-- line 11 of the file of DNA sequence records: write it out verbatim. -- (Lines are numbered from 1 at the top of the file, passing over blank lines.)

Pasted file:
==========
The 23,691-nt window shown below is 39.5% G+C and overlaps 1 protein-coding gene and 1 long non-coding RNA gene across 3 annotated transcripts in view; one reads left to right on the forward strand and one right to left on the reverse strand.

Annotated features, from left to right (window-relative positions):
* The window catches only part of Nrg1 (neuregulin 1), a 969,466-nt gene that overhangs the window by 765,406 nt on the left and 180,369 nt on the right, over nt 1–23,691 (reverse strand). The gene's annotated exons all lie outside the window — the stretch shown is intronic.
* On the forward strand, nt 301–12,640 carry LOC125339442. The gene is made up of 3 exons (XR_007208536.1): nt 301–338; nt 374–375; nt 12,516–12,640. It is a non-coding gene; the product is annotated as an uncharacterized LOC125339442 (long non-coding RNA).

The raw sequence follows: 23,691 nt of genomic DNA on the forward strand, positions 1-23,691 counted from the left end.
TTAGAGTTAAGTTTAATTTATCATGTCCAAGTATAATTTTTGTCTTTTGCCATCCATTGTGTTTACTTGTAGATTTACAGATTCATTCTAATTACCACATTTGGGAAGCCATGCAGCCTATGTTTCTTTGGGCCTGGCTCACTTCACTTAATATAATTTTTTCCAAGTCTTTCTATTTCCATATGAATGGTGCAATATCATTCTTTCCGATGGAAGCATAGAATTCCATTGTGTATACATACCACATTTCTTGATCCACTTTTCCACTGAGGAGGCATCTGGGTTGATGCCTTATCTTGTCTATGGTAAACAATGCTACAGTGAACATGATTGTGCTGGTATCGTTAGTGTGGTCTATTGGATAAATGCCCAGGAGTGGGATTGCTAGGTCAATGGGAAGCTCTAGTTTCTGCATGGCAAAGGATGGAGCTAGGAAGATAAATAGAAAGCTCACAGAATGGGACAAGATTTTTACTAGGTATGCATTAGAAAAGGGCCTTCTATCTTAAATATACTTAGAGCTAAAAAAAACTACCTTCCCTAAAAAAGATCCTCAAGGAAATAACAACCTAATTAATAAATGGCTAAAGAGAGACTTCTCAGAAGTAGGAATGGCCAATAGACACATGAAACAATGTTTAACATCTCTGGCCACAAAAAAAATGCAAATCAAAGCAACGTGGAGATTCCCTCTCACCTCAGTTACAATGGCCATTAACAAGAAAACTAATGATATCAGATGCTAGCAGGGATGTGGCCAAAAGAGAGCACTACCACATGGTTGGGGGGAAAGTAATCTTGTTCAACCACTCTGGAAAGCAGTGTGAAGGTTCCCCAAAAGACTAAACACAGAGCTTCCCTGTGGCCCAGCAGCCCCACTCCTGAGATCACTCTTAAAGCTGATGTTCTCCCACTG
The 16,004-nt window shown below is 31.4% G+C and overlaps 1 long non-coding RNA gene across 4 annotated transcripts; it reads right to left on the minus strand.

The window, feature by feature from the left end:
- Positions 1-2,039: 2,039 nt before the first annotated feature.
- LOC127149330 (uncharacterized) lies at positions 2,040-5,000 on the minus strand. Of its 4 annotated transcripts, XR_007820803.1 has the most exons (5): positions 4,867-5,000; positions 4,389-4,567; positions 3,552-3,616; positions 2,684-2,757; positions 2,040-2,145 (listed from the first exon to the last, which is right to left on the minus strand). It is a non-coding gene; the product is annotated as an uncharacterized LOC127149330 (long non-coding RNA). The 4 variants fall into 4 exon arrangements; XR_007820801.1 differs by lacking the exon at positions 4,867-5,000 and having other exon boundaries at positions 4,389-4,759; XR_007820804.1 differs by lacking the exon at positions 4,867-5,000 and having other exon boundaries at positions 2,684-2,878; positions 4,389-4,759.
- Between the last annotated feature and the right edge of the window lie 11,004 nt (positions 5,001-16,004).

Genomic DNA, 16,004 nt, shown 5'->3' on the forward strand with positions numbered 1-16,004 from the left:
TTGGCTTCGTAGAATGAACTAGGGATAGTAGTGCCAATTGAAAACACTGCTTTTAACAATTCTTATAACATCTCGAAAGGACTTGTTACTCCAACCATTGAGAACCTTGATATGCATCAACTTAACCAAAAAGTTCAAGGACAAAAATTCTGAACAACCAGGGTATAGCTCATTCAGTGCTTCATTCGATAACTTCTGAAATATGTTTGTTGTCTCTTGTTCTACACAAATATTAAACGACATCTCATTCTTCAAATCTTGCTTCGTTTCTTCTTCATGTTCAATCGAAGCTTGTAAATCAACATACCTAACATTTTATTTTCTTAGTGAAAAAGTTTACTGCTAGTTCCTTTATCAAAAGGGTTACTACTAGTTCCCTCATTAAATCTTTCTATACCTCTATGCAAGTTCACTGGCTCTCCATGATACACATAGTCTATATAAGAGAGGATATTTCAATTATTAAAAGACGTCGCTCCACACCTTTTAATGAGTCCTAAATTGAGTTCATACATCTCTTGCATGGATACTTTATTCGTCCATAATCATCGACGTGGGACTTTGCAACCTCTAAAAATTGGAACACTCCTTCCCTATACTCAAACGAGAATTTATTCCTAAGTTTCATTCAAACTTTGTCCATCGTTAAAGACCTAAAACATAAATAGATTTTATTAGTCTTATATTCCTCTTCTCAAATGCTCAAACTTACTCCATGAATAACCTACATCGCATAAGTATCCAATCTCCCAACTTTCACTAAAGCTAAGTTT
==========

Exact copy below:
- Between the last annotated feature and the right edge of the window lie 11,004 nt (positions 5,001-16,004).